My Postnatal Depression Story

After Annabelle was born I suffered with postnatal depression quite badly. I felt as though I couldn’t cope with looking after a baby because I wasn’t good enough. In my eyes, Annabelle was perfect. She was amazing and these feelings overwhelmed me. Every task that I had to perform seemed enormous, even the little ones.

postnatal depression

The biggest reason I felt like a failure was because I couldn’t breastfeed. Throughout my adult life, and probably my childhood too, I never questioned that I wouldn’t be able to breastfeed. Nobody ever told me it was difficult and all the books that I had read and classes I had attended told me that if it hurts, take baby off and try again. Not once had anyone said that they had had to stop. So when I had to stop I was completely disheartened and felt like an absolute failure.

Through blogging and vlogging, I now realise that I am not alone. I am not the only person who has not been able to breastfeed and to have become depressed over it. I know now that there are mothers out there who have suffered just like I have and we are stronger versions of ourselves because of it.

Admitting I have postnatal depression has been difficult. Up until now, I have struggled to talk about it. I do think that there is often a negative stigma attached to depression. Some people find it hard to broach the subject with a sufferer and many people like me, find it hard to open up. I used to think that if I admitted it, that others would think that I am weak or a bad mother.

I know I am not a bad mother. I think the problem I faced after Annabelle was born was that I couldn’t cope with just how much I love her. I only wanted the best for her and I felt as though I couldn’t provide it for her. That everything I did was inadequate and she deserved more than I could give.

I do think that I was suffering in some ways during my pregnancy too. I was so reluctant to buy anything. As crazy as it might sound, I dreaded buying clothes or a pram and nappies in case I jinxed the pregnancy and would miscarry my baby. Our labour and birth was pretty traumatic and the doctor told us afterwards that if we had gone into surgery for the emergency caesarean a minute later that Annabelle and I might not be here today.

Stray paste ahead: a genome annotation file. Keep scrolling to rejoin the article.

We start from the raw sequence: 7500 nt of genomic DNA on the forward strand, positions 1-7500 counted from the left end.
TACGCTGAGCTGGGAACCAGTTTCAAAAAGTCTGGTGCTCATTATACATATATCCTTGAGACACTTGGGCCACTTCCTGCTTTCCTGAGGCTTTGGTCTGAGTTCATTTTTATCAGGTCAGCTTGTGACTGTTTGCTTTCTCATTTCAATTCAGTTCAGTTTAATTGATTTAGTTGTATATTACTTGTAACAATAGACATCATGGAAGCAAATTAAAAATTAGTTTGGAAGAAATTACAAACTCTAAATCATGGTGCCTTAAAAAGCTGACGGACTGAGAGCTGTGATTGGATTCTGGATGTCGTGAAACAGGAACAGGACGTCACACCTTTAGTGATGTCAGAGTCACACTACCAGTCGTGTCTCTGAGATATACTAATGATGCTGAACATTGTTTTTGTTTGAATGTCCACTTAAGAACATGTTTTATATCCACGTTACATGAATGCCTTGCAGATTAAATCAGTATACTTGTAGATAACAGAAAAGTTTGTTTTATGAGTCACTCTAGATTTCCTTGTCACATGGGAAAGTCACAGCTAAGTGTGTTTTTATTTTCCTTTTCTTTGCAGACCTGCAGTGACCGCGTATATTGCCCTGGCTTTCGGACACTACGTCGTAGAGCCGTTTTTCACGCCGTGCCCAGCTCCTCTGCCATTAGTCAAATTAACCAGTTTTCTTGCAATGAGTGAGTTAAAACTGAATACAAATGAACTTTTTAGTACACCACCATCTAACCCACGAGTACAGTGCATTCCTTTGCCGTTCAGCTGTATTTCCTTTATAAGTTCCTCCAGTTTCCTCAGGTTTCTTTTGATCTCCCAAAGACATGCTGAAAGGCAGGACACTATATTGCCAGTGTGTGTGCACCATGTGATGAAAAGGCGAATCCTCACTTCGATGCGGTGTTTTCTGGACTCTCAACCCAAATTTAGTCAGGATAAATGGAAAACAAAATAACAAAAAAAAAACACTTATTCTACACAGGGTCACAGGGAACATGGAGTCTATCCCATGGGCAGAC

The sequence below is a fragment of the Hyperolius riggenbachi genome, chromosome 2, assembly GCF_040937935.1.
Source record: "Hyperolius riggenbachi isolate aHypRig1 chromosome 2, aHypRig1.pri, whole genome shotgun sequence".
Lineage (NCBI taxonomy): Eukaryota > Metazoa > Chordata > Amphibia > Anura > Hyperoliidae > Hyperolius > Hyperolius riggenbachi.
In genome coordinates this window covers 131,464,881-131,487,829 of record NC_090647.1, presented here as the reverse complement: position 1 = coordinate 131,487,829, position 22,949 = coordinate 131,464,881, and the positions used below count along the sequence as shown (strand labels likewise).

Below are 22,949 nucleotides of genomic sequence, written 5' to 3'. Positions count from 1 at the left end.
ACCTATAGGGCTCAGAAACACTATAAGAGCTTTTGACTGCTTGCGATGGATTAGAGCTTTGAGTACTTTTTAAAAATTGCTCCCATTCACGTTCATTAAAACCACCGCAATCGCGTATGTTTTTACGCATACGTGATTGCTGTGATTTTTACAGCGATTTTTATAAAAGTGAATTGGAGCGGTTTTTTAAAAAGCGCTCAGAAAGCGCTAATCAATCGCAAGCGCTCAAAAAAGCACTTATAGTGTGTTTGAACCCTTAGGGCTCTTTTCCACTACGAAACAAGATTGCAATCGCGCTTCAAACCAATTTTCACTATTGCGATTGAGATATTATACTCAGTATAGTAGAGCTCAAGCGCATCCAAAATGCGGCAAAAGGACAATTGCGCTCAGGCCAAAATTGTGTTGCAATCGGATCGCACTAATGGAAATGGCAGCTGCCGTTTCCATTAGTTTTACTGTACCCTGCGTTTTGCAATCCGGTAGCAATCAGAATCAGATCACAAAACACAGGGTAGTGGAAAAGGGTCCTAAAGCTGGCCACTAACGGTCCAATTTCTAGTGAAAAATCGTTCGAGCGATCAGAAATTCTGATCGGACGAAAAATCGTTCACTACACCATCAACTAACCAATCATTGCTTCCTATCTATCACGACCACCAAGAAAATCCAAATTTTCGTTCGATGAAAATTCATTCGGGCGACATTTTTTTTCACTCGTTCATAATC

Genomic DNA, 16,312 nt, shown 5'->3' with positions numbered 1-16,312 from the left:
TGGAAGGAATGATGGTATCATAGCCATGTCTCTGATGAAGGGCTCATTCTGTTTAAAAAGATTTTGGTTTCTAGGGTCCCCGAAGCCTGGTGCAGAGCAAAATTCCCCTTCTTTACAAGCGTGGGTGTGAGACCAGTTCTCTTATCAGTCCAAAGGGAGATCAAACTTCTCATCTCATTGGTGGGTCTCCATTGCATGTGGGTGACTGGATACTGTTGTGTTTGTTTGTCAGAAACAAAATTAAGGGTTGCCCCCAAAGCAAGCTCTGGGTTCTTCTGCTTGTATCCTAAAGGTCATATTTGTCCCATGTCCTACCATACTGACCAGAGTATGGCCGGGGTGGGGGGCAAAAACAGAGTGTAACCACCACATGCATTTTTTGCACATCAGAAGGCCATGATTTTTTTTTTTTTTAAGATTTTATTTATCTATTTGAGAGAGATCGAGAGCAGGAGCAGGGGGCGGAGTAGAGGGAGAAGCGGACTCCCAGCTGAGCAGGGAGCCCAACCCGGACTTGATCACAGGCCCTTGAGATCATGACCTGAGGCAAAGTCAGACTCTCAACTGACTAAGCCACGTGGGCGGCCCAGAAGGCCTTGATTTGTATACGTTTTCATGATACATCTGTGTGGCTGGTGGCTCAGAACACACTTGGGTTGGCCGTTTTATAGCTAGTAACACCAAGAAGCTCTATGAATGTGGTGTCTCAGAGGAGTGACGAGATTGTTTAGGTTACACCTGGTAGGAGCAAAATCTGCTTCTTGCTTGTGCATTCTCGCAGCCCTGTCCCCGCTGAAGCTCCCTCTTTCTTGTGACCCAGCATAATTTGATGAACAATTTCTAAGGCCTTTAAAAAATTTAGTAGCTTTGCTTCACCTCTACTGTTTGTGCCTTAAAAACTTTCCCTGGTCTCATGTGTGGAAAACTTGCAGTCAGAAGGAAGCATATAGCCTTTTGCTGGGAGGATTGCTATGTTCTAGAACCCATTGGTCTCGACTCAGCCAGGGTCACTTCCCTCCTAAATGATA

I started to feel happier once I took the advice of my doctor and health visitor and made myself busy. I went out and met other mums at baby and toddler groups. It was really tough to make friends as it felt as though everyone had already formed friendship groups. Some people weren’t very open to newcomers and this was quite upsetting to start with but thankfully, I found some truly wonderful friends who I can still rely on today.

I wish that I had joined an NCT group during my pregnancy. So many people I know still meet up with the mothers (and fathers) from their classes four years postpartum. If like me, you didn’t join an NCT class, the best advice I could give to anyone suffering is to speak up. Speak to a doctor, a midwife or a health visitor. Open up and talk to other mums. If face-to-face seems too daunting to begin with social media is a great place to remain anonymous. I know how hard it is to take those first steps and to make conversation with others, especially if people are cliquey and not very welcoming. Rejection in these instances is hard but it is not personal. I didn’t gel with a lot of other mums in baby groups in the early days but I have since heard that those women were fighting their own battles from imminent divorce to redundancy or health problems. It wasn’t about me, they just weren’t in the same head space.

I know that by admitting I had postnatal depression that I have helped one person and if this post helps another then I am glad that I have opened up. If you have a PND story you would like to share with me then feel free to leave a link below or contact me on Twitter, Facebook or Instagram. Don’t forget to check out my YouTube video too. Bx